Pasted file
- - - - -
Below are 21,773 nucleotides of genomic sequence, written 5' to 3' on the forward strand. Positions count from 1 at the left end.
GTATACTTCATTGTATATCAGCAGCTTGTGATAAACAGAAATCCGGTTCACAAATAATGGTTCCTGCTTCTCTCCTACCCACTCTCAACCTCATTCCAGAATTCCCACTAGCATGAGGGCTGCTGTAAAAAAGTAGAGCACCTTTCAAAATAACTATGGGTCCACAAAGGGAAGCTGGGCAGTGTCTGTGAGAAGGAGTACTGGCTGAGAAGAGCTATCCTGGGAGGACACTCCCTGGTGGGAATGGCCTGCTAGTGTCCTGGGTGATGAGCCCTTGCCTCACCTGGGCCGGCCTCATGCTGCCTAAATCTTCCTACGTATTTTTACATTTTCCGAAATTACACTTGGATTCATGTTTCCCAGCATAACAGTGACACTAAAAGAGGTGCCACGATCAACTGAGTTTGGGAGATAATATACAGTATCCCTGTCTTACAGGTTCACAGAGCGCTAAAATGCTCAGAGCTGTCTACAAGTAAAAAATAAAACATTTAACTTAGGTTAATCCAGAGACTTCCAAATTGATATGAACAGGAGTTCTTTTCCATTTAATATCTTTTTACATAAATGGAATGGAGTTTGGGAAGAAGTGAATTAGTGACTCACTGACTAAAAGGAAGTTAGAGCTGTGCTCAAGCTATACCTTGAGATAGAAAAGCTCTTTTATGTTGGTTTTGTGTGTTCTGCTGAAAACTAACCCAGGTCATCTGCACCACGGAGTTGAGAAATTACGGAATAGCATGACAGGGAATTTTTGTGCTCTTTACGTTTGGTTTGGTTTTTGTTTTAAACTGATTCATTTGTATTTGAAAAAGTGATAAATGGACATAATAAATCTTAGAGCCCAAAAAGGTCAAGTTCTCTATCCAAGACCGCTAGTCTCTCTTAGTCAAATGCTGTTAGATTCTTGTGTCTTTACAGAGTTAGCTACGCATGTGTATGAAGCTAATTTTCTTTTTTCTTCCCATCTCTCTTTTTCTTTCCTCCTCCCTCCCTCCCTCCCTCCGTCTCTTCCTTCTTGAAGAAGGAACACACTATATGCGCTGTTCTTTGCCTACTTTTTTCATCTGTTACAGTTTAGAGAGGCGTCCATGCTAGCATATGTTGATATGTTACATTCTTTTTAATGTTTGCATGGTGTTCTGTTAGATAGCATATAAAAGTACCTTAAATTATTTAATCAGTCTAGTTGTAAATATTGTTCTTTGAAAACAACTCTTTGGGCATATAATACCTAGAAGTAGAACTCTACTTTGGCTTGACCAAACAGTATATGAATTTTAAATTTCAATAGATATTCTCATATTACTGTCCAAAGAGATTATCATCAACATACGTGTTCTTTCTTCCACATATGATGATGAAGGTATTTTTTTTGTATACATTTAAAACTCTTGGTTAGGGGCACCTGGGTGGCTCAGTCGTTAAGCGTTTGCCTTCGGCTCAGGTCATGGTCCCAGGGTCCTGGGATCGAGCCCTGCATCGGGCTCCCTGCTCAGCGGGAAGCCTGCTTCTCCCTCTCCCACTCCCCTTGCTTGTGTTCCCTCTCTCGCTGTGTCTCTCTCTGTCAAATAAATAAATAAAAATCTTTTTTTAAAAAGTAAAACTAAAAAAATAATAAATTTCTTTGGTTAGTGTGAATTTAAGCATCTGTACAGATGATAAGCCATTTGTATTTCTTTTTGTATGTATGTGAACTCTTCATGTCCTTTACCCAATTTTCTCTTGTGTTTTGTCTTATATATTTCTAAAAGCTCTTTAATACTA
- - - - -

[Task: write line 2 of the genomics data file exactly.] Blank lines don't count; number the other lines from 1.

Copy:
GTATACTTCATTGTATATCAGCAGCTTGTGATAAACAGAAATCCGGTTCACAAATAATGGTTCCTGCTTCTCTCCTACCCACTCTCAACCTCATTCCAGAATTCCCACTAGCATGAGGGCTGCTGTAAAAAAGTAGAGCACCTTTCAAAATAACTATGGGTCCACAAAGGGAAGCTGGGCAGTGTCTGTGAGAAGGAGTACTGGCTGAGAAGAGCTATCCTGGGAGGACACTCCCTGGTGGGAATGGCCTGCTAGTGTCCTGGGTGATGAGCCCTTGCCTCACCTGGGCCGGCCTCATGCTGCCTAAATCTTCCTACGTATTTTTACATTTTCCGAAATTACACTTGGATTCATGTTTCCCAGCATAACAGTGACACTAAAAGAGGTGCCACGATCAACTGAGTTTGGGAGATAATATACAGTATCCCTGTCTTACAGGTTCACAGAGCGCTAAAATGCTCAGAGCTGTCTACAAGTAAAAAATAAAACATTTAACTTAGGTTAATCCAGAGACTTCCAAATTGATATGAACAGGAGTTCTTTTCCATTTAATATCTTTTTACATAAATGGAATGGAGTTTGGGAAGAAGTGAATTAGTGACTCACTGACTAAAAGGAAGTTAGAGCTGTGCTCAAGCTATACCTTGAGATAGAAAAGCTCTTTTATGTTGGTTTTGTGTGTTCTGCTGAAAACTAACCCAGGTCATCTGCACCACGGAGTTGAGAAATTACGGAATAGCATGACAGGGAATTTTTGTGCTCTTTACGTTTGGTTTGGTTTTTGTTTTAAACTGATTCATTTGTATTTGAAAAAGTGATAAATGGACATAATAAATCTTAGAGCCCAAAAAGGTCAAGTTCTCTATCCAAGACCGCTAGTCTCTCTTAGTCAAATGCTGTTAGATTCTTGTGTCTTTACAGAGTTAGCTACGCATGTGTATGAAGCTAATTTTCTTTTTTCTTCCCATCTCTCTTTTTCTTTCCTCCTCCCTCCCTCCCTCCCTCCGTCTCTTCCTTCTTGAAGAAGGAACACACTATATGCGCTGTTCTTTGCCTACTTTTTTCATCTGTTACAGTTTAGAGAGGCGTCCATGCTAGCATATGTTGATATGTTACATTCTTTTTAATGTTTGCATGGTGTTCTGTTAGATAGCATATAAAAGTACCTTAAATTATTTAATCAGTCTAGTTGTAAATATTGTTCTTTGAAAACAACTCTTTGGGCATATAATACCTAGAAGTAGAACTCTACTTTGGCTTGACCAAACAGTATATGAATTTTAAATTTCAATAGATATTCTCATATTACTGTCCAAAGAGATTATCATCAACATACGTGTTCTTTCTTCCACATATGATGATGAAGGTATTTTTTTTGTATACATTTAAAACTCTTGGTTAGGGGCACCTGGGTGGCTCAGTCGTTAAGCGTTTGCCTTCGGCTCAGGTCATGGTCCCAGGGTCCTGGGATCGAGCCCTGCATCGGGCTCCCTGCTCAGCGGGAAGCCTGCTTCTCCCTCTCCCACTCCCCTTGCTTGTGTTCCCTCTCTCGCTGTGTCTCTCTCTGTCAAATAAATAAATAAAAATCTTTTTTTAAAAAGTAAAACTAAAAAAATAATAAATTTCTTTGGTTAGTGTGAATTTAAGCATCTGTACAGATGATAAGCCATTTGTATTTCTTTTTGTATGTATGTGAACTCTTCATGTCCTTTACCCAATTTTCTCTTGTGTTTTGTCTTATATATTTCTAAAAGCTCTTTAATACTA